Just my take: Bearing i mind that I don't have to produce written scores for what I do (music for my own sake), I find that the only way to get the exact performance I want (I use mostly CS2, CSS, and CSSS) is to move note start times by hand. I have become accustomed to this and prefer the workflow as I get precisely what I want.
My favorite aspect of the Cinematic libraries is the single instrument with keyswitched articulations(I hate having to part out lines for separate articulation patch/tracks). In the stuff I write I usually jump around articulations aggressively, so I can't get the response I need with an overall note onset "offset". That might make my legato sing at the right time but then my stacc/spicc/marc would sound early. So I have happily embraced the practice of grabbing chunks of notes and sliding them by eye (with snap off) as needed. (If one uses keyswitching one has to do this anyway to get the KS in front of the phrase that needs it.)
If I had to present a written score I might save a version of the piece for that purpose and go back and quantize to line things up for printing.
But this isn't limited to strings, as others have said. The same problem occurs where "feel" needs to be imparted, a simple example being "swing". There are also lots of cases where urgency is manifested by being ahead of the beat too. So for me it all comes down to hand-crafting for the polish needed for expression.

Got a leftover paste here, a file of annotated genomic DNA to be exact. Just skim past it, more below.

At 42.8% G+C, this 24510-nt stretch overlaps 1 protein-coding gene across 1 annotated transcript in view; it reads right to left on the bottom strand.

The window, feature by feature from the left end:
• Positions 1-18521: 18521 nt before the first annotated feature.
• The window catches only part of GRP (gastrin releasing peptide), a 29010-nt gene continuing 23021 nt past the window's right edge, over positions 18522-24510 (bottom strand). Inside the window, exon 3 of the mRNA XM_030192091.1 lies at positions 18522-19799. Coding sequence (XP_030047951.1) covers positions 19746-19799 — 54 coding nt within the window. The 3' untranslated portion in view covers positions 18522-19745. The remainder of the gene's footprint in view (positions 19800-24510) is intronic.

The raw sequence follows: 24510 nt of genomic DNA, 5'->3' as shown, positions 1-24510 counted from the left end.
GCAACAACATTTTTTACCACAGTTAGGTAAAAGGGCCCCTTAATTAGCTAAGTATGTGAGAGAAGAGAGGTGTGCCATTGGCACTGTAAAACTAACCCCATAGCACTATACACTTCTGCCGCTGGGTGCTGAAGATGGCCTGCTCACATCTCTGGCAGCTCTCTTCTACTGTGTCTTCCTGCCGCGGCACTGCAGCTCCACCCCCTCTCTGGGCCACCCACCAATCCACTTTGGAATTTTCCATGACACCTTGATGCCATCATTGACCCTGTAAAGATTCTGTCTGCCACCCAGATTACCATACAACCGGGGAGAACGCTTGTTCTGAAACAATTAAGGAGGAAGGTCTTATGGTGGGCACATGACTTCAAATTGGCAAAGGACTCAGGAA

Quodlibet

Leonard Richter
So is this for only short notes? If I apply a negative track delay to the audio output at 60ms is this going to affect the longs poorly?
Move the notes manually or use a macro. But as said you can also try the one-articulation-per-track approach with a negative track delay.

There are also some videos on cinematicstudioseries.com worth checking out if you haven't already.

 

Puzzlefactory

Senior Member
I usually have my CSS midi channels sitting at a negative track delay of ca -50ms. Most of the time it pretty much lines up with this value. Most DAWs support to enter a negative track delay in the channel settings, which makes it easier to keep the notes "on the grid" while at the same time having them triggered the specified amount of time earlier to "meet the click"
I think they actually recommend this in the manual. Although I seem to remember they say -60.
 

axb312

Senior Member